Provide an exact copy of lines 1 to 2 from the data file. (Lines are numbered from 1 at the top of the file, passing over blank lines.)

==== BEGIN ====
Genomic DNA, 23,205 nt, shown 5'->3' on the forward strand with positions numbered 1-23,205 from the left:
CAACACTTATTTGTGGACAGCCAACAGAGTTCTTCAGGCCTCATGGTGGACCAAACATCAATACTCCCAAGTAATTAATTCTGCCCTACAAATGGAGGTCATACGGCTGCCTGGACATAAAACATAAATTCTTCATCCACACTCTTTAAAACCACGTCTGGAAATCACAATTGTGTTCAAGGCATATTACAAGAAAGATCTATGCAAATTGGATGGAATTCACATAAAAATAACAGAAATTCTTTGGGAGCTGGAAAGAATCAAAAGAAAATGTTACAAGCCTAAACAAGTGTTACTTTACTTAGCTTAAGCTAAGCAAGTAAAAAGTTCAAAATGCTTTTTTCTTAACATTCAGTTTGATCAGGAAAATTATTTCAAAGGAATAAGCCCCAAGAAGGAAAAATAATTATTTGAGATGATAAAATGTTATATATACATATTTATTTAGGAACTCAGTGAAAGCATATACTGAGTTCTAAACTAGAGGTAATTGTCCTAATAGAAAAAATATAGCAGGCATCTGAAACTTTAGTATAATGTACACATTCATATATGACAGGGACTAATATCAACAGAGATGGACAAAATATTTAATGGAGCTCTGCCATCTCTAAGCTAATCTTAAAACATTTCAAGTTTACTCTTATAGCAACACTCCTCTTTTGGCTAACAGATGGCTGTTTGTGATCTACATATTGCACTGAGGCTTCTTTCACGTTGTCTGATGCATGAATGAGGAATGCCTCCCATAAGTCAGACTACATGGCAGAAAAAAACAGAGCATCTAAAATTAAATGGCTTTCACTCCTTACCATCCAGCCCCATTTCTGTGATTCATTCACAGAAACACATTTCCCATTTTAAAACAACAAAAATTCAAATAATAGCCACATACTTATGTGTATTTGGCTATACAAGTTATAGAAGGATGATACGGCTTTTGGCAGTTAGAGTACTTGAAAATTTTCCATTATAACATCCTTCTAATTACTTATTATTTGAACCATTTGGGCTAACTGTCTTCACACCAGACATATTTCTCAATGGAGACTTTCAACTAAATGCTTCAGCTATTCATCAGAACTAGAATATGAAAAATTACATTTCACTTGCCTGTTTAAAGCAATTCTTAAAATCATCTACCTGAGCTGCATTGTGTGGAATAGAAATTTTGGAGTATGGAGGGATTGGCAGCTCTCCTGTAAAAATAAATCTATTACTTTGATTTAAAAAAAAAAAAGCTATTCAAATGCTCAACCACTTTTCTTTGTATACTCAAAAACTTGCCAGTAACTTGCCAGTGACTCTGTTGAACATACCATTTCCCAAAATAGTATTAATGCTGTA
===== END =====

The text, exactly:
Genomic DNA, 23,205 nt, shown 5'->3' on the forward strand with positions numbered 1-23,205 from the left:
CAACACTTATTTGTGGACAGCCAACAGAGTTCTTCAGGCCTCATGGTGGACCAAACATCAATACTCCCAAGTAATTAATTCTGCCCTACAAATGGAGGTCATACGGCTGCCTGGACATAAAACATAAATTCTTCATCCACACTCTTTAAAACCACGTCTGGAAATCACAATTGTGTTCAAGGCATATTACAAGAAAGATCTATGCAAATTGGATGGAATTCACATAAAAATAACAGAAATTCTTTGGGAGCTGGAAAGAATCAAAAGAAAATGTTACAAGCCTAAACAAGTGTTACTTTACTTAGCTTAAGCTAAGCAAGTAAAAAGTTCAAAATGCTTTTTTCTTAACATTCAGTTTGATCAGGAAAATTATTTCAAAGGAATAAGCCCCAAGAAGGAAAAATAATTATTTGAGATGATAAAATGTTATATATACATATTTATTTAGGAACTCAGTGAAAGCATATACTGAGTTCTAAACTAGAGGTAATTGTCCTAATAGAAAAAATATAGCAGGCATCTGAAACTTTAGTATAATGTACACATTCATATATGACAGGGACTAATATCAACAGAGATGGACAAAATATTTAATGGAGCTCTGCCATCTCTAAGCTAATCTTAAAACATTTCAAGTTTACTCTTATAGCAACACTCCTCTTTTGGCTAACAGATGGCTGTTTGTGATCTACATATTGCACTGAGGCTTCTTTCACGTTGTCTGATGCATGAATGAGGAATGCCTCCCATAAGTCAGACTACATGGCAGAAAAAAACAGAGCATCTAAAATTAAATGGCTTTCACTCCTTACCATCCAGCCCCATTTCTGTGATTCATTCACAGAAACACATTTCCCATTTTAAAACAACAAAAATTCAAATAATAGCCACATACTTATGTGTATTTGGCTATACAAGTTATAGAAGGATGATACGGCTTTTGGCAGTTAGAGTACTTGAAAATTTTCCATTATAACATCCTTCTAATTACTTATTATTTGAACCATTTGGGCTAACTGTCTTCACACCAGACATATTTCTCAATGGAGACTTTCAACTAAATGCTTCAGCTATTCATCAGAACTAGAATATGAAAAATTACATTTCACTTGCCTGTTTAAAGCAATTCTTAAAATCATCTACCTGAGCTGCATTGTGTGGAATAGAAATTTTGGAGTATGGAGGGATTGGCAGCTCTCCTGTAAAAATAAATCTATTACTTTGATTTAAAAAAAAAAAAGCTATTCAAATGCTCAACCACTTTTCTTTGTATACTCAAAAACTTGCCAGTAACTTGCCAGTGACTCTGTTGAACATACCATTTCCCAAAATAGTATTAATGCTGTA